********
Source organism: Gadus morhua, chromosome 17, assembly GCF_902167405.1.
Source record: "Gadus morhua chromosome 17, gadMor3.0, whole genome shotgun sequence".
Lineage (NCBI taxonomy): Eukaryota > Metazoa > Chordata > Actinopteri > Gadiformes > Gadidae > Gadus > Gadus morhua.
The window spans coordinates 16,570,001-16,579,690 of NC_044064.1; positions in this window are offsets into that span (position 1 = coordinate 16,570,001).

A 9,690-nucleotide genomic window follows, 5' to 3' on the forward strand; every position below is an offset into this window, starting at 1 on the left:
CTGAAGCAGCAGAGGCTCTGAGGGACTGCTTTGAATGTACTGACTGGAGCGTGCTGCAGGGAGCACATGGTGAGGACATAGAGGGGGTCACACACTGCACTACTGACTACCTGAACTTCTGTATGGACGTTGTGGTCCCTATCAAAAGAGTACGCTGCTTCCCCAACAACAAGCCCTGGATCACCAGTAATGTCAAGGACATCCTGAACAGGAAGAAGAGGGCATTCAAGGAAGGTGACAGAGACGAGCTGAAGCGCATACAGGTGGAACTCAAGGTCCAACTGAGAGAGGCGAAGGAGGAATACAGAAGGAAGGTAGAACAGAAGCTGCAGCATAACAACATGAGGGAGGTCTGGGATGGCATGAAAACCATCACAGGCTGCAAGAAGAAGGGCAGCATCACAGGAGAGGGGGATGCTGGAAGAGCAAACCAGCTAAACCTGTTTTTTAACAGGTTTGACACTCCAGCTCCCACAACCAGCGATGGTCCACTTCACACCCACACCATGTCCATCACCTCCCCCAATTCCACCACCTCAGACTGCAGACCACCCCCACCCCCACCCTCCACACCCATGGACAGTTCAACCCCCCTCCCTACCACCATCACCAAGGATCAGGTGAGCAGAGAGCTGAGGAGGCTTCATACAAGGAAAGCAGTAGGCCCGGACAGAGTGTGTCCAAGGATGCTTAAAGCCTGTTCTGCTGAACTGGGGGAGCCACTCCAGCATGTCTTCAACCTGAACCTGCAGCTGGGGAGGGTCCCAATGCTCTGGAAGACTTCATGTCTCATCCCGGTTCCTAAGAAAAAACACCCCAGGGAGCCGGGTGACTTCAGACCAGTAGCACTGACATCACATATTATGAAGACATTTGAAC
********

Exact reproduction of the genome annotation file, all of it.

Source organism: Gadus morhua, chromosome 17, assembly GCF_902167405.1.
Source record: "Gadus morhua chromosome 17, gadMor3.0, whole genome shotgun sequence".
Lineage (NCBI taxonomy): Eukaryota > Metazoa > Chordata > Actinopteri > Gadiformes > Gadidae > Gadus > Gadus morhua.
The window spans coordinates 16,570,001-16,579,690 of NC_044064.1; positions in this window are offsets into that span (position 1 = coordinate 16,570,001).

A 9,690-nucleotide genomic window follows, 5' to 3' on the forward strand; every position below is an offset into this window, starting at 1 on the left:
CTGAAGCAGCAGAGGCTCTGAGGGACTGCTTTGAATGTACTGACTGGAGCGTGCTGCAGGGAGCACATGGTGAGGACATAGAGGGGGTCACACACTGCACTACTGACTACCTGAACTTCTGTATGGACGTTGTGGTCCCTATCAAAAGAGTACGCTGCTTCCCCAACAACAAGCCCTGGATCACCAGTAATGTCAAGGACATCCTGAACAGGAAGAAGAGGGCATTCAAGGAAGGTGACAGAGACGAGCTGAAGCGCATACAGGTGGAACTCAAGGTCCAACTGAGAGAGGCGAAGGAGGAATACAGAAGGAAGGTAGAACAGAAGCTGCAGCATAACAACATGAGGGAGGTCTGGGATGGCATGAAAACCATCACAGGCTGCAAGAAGAAGGGCAGCATCACAGGAGAGGGGGATGCTGGAAGAGCAAACCAGCTAAACCTGTTTTTTAACAGGTTTGACACTCCAGCTCCCACAACCAGCGATGGTCCACTTCACACCCACACCATGTCCATCACCTCCCCCAATTCCACCACCTCAGACTGCAGACCACCCCCACCCCCACCCTCCACACCCATGGACAGTTCAACCCCCCTCCCTACCACCATCACCAAGGATCAGGTGAGCAGAGAGCTGAGGAGGCTTCATACAAGGAAAGCAGTAGGCCCGGACAGAGTGTGTCCAAGGATGCTTAAAGCCTGTTCTGCTGAACTGGGGGAGCCACTCCAGCATGTCTTCAACCTGAACCTGCAGCTGGGGAGGGTCCCAATGCTCTGGAAGACTTCATGTCTCATCCCGGTTCCTAAGAAAAAACACCCCAGGGAGCCGGGTGACTTCAGACCAGTAGCACTGACATCACATATTATGAAGACATTTGAAC